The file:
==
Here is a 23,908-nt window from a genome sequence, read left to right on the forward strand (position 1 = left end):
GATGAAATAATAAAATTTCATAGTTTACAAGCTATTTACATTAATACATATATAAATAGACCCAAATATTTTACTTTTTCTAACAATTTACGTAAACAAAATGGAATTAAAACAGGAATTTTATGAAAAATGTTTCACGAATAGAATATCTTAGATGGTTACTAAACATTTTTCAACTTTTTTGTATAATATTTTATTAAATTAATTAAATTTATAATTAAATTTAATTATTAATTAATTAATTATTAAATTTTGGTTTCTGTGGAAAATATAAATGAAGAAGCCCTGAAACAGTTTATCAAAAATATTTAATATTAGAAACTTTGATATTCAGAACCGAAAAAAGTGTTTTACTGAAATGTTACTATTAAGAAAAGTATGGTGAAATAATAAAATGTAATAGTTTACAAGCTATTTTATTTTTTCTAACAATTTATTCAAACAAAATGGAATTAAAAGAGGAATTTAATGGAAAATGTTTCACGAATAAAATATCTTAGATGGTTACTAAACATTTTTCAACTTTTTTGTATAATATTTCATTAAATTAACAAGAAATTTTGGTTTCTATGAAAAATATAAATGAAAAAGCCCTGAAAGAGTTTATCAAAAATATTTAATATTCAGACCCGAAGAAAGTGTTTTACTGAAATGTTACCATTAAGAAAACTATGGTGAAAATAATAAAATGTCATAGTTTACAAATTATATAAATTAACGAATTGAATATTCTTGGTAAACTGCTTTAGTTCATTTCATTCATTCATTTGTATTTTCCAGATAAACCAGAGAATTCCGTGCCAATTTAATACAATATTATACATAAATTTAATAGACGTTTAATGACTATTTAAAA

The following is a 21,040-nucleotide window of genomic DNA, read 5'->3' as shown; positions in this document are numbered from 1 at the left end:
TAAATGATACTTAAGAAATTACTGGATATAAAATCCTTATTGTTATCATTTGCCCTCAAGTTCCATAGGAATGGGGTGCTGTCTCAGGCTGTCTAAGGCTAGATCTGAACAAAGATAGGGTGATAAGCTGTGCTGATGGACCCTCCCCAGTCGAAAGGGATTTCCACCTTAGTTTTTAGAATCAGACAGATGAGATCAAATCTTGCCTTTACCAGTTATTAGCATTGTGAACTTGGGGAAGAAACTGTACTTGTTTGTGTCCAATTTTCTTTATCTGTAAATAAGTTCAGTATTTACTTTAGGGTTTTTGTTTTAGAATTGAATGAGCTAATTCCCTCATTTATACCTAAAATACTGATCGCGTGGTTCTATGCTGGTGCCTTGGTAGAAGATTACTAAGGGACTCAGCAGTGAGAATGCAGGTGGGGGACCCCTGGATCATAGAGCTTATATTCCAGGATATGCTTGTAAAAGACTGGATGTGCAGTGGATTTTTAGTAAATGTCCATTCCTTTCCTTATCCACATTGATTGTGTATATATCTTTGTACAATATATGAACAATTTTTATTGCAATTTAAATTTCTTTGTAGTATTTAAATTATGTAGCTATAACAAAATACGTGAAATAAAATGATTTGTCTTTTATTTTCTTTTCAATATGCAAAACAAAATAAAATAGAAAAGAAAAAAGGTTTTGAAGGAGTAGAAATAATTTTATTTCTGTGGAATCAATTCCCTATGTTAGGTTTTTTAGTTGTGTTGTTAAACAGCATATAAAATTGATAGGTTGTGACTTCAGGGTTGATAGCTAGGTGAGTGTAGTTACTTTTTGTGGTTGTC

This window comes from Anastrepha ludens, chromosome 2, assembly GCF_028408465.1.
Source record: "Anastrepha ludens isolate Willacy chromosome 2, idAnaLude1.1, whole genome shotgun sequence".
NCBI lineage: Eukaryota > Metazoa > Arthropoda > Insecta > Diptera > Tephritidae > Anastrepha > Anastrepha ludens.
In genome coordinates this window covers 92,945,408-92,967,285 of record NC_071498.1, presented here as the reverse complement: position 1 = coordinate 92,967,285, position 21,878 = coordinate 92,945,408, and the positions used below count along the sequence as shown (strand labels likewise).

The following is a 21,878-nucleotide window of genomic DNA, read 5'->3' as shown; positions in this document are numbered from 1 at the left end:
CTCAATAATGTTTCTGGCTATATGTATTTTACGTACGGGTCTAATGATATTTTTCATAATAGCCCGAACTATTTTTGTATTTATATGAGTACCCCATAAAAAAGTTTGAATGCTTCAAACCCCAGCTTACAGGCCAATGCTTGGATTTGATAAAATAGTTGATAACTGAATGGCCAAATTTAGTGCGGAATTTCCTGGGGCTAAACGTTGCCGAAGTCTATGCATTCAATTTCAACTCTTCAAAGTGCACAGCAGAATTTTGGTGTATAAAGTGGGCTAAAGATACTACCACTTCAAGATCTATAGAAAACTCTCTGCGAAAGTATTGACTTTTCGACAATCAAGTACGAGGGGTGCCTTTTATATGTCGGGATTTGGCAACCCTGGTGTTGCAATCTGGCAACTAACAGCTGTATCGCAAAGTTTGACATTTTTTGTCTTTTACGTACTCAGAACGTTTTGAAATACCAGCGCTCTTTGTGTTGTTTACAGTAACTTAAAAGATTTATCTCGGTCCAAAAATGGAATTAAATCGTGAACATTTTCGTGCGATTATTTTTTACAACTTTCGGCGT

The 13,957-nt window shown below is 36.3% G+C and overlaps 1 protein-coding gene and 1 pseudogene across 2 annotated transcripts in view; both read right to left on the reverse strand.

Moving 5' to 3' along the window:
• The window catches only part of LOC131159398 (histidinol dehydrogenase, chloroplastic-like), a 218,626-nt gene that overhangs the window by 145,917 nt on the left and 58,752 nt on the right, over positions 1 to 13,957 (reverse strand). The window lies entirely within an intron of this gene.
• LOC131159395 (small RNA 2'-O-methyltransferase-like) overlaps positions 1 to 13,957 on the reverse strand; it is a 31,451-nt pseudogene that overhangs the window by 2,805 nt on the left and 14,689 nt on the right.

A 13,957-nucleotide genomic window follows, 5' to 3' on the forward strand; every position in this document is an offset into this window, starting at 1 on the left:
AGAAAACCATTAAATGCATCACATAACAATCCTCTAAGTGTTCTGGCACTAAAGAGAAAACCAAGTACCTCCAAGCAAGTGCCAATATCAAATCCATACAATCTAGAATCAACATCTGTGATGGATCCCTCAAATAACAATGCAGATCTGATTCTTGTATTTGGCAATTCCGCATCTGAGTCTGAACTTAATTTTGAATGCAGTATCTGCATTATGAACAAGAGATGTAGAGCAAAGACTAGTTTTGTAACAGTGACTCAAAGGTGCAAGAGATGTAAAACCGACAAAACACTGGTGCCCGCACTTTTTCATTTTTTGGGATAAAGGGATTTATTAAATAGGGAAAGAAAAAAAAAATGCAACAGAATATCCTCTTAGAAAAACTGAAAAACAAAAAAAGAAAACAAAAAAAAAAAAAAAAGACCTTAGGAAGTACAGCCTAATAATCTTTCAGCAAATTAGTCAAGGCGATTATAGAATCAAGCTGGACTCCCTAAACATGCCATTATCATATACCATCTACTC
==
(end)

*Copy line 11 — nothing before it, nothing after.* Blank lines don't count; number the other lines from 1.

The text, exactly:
The 13,957-nt window shown below is 36.3% G+C and overlaps 1 protein-coding gene and 1 pseudogene across 2 annotated transcripts in view; both read right to left on the reverse strand.